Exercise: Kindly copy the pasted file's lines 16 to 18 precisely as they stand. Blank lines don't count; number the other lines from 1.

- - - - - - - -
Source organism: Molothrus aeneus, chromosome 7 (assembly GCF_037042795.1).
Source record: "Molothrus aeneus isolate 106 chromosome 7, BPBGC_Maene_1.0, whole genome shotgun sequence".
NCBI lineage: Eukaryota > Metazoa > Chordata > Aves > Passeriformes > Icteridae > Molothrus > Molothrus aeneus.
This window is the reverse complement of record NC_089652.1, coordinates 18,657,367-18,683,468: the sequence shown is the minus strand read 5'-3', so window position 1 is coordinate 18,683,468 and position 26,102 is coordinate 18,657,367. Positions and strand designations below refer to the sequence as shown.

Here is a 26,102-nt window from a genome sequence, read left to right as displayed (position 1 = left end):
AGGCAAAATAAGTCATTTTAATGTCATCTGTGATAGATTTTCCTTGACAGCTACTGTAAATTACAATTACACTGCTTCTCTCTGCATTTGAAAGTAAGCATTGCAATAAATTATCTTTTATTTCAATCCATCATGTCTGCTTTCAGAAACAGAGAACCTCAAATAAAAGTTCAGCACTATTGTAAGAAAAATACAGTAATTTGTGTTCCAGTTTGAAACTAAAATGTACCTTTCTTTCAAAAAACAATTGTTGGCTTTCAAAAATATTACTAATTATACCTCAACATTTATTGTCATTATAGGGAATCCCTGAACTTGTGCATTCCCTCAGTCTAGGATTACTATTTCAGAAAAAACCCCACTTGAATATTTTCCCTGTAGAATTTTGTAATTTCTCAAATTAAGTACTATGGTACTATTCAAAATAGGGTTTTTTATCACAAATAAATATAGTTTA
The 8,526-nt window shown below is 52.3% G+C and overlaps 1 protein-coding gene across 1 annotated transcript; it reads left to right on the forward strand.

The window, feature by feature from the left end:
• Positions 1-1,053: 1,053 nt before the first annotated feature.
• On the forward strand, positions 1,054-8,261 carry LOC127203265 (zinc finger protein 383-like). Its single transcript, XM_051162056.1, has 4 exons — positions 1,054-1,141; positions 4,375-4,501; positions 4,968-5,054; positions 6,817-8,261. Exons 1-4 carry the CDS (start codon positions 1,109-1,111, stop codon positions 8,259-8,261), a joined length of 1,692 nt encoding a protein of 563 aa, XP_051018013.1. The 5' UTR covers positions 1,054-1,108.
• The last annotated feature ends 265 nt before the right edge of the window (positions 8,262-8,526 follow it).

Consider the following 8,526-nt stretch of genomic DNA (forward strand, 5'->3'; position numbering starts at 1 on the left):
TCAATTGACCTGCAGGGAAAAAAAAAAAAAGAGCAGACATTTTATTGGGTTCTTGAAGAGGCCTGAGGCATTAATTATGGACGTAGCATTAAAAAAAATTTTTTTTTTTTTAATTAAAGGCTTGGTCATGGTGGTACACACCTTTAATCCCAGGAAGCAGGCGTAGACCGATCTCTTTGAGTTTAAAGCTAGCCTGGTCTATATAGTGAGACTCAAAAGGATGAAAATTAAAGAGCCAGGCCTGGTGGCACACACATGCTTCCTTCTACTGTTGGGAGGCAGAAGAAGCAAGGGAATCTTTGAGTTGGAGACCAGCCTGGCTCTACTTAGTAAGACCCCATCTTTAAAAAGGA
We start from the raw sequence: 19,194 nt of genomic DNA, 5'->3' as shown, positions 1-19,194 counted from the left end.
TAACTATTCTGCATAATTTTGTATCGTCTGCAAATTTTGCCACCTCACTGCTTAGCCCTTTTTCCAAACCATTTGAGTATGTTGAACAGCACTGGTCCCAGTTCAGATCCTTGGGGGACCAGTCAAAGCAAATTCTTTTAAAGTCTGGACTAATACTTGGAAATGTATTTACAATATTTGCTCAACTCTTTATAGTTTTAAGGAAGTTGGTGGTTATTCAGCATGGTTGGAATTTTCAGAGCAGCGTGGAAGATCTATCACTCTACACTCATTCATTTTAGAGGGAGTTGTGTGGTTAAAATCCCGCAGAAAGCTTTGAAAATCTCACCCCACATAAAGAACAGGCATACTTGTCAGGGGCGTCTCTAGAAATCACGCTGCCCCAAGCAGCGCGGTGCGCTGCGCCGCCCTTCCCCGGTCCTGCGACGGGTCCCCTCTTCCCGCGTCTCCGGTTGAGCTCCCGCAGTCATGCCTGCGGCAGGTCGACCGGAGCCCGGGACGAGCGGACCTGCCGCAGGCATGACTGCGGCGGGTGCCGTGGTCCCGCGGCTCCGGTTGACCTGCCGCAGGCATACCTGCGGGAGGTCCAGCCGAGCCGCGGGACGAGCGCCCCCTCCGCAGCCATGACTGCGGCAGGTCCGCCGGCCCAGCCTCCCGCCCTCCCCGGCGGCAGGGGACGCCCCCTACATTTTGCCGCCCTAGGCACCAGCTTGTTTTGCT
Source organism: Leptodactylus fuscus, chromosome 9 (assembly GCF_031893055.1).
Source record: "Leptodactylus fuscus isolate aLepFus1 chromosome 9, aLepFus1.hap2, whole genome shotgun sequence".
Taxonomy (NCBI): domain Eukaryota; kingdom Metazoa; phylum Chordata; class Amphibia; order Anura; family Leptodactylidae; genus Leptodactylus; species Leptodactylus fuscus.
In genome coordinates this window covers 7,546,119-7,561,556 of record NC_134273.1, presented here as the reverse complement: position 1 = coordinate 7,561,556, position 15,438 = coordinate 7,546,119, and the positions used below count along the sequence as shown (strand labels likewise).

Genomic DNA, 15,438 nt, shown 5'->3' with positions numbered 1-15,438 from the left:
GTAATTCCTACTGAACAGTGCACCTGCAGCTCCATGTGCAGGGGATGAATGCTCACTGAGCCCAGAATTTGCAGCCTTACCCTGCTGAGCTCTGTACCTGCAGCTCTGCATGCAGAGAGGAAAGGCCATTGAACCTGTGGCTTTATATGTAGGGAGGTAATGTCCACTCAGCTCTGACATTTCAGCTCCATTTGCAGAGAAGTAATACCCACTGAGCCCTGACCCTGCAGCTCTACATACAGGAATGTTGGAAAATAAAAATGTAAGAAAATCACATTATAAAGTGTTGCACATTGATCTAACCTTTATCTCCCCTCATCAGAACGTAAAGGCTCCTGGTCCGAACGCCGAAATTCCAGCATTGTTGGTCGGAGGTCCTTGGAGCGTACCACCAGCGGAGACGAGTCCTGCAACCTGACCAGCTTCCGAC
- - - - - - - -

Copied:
Source organism: Leptodactylus fuscus, chromosome 9 (assembly GCF_031893055.1).
Source record: "Leptodactylus fuscus isolate aLepFus1 chromosome 9, aLepFus1.hap2, whole genome shotgun sequence".
Taxonomy (NCBI): domain Eukaryota; kingdom Metazoa; phylum Chordata; class Amphibia; order Anura; family Leptodactylidae; genus Leptodactylus; species Leptodactylus fuscus.